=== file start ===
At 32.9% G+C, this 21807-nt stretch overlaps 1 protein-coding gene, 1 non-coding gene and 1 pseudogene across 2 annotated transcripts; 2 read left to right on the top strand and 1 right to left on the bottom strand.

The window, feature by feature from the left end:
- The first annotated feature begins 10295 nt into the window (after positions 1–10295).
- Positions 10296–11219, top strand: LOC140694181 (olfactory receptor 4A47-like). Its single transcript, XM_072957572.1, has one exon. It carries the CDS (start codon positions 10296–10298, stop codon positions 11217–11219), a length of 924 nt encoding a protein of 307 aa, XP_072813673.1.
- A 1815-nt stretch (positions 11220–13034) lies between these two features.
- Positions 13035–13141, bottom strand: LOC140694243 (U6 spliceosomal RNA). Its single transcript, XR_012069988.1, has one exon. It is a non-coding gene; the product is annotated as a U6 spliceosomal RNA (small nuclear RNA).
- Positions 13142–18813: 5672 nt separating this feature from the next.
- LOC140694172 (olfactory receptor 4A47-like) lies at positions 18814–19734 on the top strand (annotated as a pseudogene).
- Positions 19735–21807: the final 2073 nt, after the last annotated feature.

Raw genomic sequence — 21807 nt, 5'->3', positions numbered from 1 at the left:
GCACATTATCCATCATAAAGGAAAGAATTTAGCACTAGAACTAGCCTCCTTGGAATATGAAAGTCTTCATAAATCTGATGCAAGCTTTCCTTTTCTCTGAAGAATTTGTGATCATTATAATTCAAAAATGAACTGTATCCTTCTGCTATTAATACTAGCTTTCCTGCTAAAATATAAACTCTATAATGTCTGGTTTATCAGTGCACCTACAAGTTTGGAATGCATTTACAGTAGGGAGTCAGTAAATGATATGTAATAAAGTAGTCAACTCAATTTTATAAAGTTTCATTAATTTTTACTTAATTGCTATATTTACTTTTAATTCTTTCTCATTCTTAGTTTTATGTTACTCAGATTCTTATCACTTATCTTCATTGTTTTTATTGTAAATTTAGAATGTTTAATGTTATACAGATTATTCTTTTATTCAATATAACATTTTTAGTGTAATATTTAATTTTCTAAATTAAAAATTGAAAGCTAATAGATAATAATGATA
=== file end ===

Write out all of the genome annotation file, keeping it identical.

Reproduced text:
At 32.9% G+C, this 21807-nt stretch overlaps 1 protein-coding gene, 1 non-coding gene and 1 pseudogene across 2 annotated transcripts; 2 read left to right on the top strand and 1 right to left on the bottom strand.

The window, feature by feature from the left end:
- The first annotated feature begins 10295 nt into the window (after positions 1–10295).
- Positions 10296–11219, top strand: LOC140694181 (olfactory receptor 4A47-like). Its single transcript, XM_072957572.1, has one exon. It carries the CDS (start codon positions 10296–10298, stop codon positions 11217–11219), a length of 924 nt encoding a protein of 307 aa, XP_072813673.1.
- A 1815-nt stretch (positions 11220–13034) lies between these two features.
- Positions 13035–13141, bottom strand: LOC140694243 (U6 spliceosomal RNA). Its single transcript, XR_012069988.1, has one exon. It is a non-coding gene; the product is annotated as a U6 spliceosomal RNA (small nuclear RNA).
- Positions 13142–18813: 5672 nt separating this feature from the next.
- LOC140694172 (olfactory receptor 4A47-like) lies at positions 18814–19734 on the top strand (annotated as a pseudogene).
- Positions 19735–21807: the final 2073 nt, after the last annotated feature.

Raw genomic sequence — 21807 nt, 5'->3', positions numbered from 1 at the left:
GCACATTATCCATCATAAAGGAAAGAATTTAGCACTAGAACTAGCCTCCTTGGAATATGAAAGTCTTCATAAATCTGATGCAAGCTTTCCTTTTCTCTGAAGAATTTGTGATCATTATAATTCAAAAATGAACTGTATCCTTCTGCTATTAATACTAGCTTTCCTGCTAAAATATAAACTCTATAATGTCTGGTTTATCAGTGCACCTACAAGTTTGGAATGCATTTACAGTAGGGAGTCAGTAAATGATATGTAATAAAGTAGTCAACTCAATTTTATAAAGTTTCATTAATTTTTACTTAATTGCTATATTTACTTTTAATTCTTTCTCATTCTTAGTTTTATGTTACTCAGATTCTTATCACTTATCTTCATTGTTTTTATTGTAAATTTAGAATGTTTAATGTTATACAGATTATTCTTTTATTCAATATAACATTTTTAGTGTAATATTTAATTTTCTAAATTAAAAATTGAAAGCTAATAGATAATAATGATA